Rights Group: Death Toll Rises to 104 in Libyan Protest Crackdown

Published on Sunday 20th February 2011

A U.S.-based rights group says a Libyan government crackdown on anti-government protesters in the country's east has killed at least 104 people in five days of unrest. Human Rights Watch issued the estimate Sunday, a day after Libyan security forces fired on protesters in the second largest city of Benghazi, where crowds gathered for the funerals of other activists.  Arab media reports say at least 15 protesters were killed in Saturday's shootings, which some residents described as a "massacre." Witnesses say snipers opened fire after the mourners tried to storm a military building.The demonstrations have been largely confined to Benghazi and other cities in eastern Libya since they began last Tuesday. They represent an unprecedented challenge to the four-decade rule of Libyan leader Moammar Gadhafi, whose supporters have staged small rallies in the capital, Tripoli, in recent days. The U.S. State Department issued a warning to Americans Sunday to stay away from eastern Libya, saying more demonstrations and violent incidents are possible in the coming days. It also said even peaceful protests can quickly become unruly and foreigners "could become a target of harassment or worse."Libyan authorities also cut off Internet services in the country Saturday, denying cyber activists a key tool to mobilize demonstrators. There was no independent confirmation of Libyan witnesses' accounts of the violence, as the government has barred local and foreign journalists from covering the unrest. British Foreign Secretary William Hague issued a statement Saturday urging Libya to stop using force against demonstrators and calling the violence "clearly unacceptable and horrifying."  He also expressed concern about Libyan restrictions on media access. Gadhafi has tried to defuse the protests by doubling the salaries of state employees and releasing 110 suspected Islamic militants. He took power in a 1969 coup and has built his rule on a cult of personality and a network of family and tribal alliances.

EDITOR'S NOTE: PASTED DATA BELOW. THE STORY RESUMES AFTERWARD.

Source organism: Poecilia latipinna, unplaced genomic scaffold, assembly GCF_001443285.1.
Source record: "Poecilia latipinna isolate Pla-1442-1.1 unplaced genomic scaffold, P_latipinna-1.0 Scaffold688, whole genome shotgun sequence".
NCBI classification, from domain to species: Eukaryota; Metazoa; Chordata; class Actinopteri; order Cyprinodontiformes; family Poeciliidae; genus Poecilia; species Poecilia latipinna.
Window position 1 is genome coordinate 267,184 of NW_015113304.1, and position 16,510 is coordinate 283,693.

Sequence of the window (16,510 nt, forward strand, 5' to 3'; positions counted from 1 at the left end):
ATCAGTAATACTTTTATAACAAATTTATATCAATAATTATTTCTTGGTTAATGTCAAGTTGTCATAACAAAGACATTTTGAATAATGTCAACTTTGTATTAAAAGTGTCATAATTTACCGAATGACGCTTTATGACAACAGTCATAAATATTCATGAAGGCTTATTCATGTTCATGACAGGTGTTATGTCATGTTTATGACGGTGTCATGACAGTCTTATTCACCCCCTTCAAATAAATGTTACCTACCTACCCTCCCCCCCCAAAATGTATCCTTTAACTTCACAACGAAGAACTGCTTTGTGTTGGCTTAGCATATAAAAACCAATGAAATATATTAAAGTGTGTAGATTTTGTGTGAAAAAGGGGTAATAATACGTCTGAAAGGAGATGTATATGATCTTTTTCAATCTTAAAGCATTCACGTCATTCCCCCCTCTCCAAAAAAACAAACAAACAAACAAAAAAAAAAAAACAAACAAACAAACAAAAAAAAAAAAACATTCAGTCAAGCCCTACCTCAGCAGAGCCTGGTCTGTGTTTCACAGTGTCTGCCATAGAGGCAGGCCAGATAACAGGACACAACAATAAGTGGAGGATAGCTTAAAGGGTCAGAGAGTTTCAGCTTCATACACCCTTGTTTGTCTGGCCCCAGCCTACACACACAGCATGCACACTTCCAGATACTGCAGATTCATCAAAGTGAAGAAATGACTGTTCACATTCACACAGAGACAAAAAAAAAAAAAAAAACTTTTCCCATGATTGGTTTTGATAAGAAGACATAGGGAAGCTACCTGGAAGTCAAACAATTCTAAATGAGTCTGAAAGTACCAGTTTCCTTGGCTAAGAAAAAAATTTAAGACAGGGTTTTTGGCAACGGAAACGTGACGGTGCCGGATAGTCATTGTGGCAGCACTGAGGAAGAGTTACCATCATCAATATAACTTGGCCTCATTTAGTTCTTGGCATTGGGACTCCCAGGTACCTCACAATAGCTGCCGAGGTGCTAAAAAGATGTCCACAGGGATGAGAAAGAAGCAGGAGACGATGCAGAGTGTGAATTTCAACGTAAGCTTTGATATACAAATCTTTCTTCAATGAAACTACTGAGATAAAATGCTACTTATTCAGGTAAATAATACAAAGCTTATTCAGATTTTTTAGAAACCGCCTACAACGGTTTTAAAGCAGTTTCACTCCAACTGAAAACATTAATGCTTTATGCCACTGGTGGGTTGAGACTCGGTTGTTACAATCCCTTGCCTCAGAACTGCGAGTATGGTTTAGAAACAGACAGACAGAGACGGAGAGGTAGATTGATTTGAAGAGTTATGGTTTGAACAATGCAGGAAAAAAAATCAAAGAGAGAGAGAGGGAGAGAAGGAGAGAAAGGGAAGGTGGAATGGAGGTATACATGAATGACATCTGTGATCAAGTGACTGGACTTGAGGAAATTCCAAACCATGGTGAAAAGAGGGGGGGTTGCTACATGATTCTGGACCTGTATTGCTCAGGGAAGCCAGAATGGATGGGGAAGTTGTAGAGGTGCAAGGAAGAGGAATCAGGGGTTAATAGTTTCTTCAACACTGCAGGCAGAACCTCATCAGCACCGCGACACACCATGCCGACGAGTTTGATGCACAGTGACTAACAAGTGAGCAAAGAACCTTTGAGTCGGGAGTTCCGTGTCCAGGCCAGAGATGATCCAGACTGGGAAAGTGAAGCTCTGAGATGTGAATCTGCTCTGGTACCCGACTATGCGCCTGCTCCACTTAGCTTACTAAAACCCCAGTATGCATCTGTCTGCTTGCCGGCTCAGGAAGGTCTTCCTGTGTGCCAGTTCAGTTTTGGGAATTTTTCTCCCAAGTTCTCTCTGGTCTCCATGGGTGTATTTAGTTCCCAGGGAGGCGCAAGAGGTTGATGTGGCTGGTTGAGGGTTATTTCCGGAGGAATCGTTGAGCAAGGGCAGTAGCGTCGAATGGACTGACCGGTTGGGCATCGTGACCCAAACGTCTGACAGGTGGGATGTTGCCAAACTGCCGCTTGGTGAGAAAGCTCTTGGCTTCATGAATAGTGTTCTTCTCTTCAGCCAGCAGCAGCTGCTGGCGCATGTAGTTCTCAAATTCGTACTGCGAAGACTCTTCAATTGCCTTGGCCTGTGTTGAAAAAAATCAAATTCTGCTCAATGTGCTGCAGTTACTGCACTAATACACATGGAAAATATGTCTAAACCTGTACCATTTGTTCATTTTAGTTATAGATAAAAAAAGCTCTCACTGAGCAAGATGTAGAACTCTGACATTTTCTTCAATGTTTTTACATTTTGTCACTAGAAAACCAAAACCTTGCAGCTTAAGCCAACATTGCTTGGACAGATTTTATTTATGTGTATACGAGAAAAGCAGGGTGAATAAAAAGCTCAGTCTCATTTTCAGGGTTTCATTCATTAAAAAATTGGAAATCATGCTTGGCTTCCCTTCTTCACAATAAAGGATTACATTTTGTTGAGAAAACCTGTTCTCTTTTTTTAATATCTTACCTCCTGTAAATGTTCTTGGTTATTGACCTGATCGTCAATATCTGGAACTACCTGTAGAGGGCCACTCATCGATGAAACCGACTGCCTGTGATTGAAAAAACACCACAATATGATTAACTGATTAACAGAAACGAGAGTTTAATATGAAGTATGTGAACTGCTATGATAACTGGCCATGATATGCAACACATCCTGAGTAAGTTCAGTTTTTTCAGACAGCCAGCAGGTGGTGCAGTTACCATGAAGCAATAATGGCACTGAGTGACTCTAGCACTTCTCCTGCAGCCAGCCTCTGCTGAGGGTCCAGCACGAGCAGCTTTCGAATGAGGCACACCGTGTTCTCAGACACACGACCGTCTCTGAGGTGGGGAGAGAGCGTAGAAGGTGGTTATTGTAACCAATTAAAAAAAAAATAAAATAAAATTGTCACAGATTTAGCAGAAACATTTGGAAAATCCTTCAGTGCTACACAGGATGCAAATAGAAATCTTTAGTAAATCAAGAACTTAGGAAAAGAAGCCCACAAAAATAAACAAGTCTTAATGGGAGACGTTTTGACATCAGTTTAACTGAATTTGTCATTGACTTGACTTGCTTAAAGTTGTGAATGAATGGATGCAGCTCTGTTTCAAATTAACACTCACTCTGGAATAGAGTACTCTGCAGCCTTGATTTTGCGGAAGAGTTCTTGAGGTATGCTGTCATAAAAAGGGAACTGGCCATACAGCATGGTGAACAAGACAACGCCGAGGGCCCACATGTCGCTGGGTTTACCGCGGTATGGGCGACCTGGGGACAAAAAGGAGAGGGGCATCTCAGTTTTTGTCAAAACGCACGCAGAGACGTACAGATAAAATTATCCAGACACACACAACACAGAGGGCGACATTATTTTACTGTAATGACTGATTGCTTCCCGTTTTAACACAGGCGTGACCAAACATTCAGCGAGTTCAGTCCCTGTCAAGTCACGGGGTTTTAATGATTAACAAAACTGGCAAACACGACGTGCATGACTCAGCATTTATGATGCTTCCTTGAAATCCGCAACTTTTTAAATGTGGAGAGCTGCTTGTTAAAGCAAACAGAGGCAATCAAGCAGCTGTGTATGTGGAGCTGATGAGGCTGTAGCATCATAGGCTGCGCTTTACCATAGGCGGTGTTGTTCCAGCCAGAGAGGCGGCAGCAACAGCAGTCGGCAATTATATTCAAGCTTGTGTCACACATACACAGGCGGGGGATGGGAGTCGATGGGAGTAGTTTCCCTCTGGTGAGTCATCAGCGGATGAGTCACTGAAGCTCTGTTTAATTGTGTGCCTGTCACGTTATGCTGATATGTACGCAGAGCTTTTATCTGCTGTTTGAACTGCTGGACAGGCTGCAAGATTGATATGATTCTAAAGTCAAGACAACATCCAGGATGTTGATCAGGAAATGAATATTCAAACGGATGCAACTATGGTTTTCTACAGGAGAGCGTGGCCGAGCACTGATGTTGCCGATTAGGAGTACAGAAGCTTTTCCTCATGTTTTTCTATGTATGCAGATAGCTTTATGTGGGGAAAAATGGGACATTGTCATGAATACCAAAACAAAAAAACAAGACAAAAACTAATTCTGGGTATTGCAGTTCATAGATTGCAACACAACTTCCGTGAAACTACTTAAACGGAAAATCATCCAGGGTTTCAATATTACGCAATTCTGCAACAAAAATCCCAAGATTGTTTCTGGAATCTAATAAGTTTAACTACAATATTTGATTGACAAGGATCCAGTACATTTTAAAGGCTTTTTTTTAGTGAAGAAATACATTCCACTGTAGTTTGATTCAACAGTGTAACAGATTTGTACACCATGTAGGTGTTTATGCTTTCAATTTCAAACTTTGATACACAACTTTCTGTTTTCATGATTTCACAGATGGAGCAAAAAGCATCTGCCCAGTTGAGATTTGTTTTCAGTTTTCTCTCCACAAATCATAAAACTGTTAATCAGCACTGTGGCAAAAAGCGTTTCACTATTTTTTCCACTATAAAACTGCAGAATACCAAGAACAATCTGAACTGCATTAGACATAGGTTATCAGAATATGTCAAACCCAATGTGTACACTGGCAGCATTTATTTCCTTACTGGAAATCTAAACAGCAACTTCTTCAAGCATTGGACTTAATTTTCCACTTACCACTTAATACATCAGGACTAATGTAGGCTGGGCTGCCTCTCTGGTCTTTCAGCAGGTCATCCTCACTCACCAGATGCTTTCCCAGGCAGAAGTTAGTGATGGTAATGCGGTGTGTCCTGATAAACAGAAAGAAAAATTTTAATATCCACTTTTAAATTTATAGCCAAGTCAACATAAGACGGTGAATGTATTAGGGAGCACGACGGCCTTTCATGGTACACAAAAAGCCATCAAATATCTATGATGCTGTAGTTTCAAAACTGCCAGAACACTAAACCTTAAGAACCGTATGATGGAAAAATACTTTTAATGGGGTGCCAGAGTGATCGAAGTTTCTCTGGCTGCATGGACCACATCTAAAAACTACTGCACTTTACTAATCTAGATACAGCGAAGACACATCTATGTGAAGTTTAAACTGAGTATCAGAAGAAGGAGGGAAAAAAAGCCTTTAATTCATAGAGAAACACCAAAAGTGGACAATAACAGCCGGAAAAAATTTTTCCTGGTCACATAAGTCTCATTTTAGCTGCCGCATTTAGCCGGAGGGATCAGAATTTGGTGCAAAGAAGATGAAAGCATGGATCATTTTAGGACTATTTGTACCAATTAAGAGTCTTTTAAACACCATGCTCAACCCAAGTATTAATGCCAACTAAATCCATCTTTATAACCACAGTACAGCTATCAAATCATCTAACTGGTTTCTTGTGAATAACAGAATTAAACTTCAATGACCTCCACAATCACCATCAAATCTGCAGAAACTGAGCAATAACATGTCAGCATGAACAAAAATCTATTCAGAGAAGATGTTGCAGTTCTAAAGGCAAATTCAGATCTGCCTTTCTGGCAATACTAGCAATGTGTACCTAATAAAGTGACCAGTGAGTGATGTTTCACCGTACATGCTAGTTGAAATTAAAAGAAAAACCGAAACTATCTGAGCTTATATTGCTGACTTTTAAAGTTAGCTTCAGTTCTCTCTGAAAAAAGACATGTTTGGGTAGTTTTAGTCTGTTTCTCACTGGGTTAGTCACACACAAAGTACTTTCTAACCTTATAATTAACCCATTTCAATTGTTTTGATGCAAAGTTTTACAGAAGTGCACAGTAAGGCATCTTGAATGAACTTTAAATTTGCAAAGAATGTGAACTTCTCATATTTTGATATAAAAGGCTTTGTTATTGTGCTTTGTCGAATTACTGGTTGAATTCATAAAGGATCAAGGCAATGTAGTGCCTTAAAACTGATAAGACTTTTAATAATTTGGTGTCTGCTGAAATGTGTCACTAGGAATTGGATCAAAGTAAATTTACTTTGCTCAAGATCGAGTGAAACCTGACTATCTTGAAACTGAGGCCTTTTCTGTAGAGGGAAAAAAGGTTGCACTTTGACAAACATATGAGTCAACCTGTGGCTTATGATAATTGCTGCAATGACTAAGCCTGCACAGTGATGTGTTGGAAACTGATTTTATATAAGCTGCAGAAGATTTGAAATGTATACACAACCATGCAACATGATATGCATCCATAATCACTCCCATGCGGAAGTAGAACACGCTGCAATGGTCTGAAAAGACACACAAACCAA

Some information for this report was provided by AP, AFP and Reuters.

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